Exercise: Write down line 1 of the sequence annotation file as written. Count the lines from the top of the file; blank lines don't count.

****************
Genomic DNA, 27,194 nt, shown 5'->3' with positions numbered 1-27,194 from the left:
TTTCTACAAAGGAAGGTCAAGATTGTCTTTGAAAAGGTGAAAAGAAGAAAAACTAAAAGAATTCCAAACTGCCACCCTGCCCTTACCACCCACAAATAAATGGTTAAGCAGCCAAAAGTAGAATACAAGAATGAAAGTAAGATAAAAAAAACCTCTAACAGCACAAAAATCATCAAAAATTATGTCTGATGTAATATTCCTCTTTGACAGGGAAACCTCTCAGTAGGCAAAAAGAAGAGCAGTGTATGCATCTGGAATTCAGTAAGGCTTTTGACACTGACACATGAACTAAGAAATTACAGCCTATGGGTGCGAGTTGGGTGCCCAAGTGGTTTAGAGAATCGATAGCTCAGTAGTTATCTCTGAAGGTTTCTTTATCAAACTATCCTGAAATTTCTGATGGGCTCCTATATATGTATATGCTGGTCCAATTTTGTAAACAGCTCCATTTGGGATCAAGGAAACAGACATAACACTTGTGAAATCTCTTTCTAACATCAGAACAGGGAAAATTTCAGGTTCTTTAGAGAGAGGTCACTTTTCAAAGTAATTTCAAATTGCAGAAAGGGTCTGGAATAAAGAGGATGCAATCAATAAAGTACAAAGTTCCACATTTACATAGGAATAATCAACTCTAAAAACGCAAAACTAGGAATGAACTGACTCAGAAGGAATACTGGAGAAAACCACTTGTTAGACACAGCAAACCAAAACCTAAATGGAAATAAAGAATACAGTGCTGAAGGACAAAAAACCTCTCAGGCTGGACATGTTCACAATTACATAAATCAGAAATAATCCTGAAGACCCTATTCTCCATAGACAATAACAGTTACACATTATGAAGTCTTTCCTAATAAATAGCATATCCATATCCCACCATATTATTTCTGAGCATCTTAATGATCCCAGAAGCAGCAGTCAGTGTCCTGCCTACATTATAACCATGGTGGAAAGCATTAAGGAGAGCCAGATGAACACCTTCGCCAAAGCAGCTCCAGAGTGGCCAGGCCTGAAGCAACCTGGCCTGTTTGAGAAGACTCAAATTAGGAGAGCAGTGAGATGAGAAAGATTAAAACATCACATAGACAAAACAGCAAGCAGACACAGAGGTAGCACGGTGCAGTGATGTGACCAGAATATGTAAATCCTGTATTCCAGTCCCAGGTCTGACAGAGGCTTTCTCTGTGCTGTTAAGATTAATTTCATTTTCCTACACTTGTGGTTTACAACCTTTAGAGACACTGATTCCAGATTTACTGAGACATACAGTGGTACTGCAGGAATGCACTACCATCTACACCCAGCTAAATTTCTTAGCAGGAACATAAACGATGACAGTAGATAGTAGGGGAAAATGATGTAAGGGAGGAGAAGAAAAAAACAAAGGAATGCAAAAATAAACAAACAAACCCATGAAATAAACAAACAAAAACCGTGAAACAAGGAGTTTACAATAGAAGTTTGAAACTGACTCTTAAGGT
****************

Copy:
Genomic DNA, 27,194 nt, shown 5'->3' with positions numbered 1-27,194 from the left: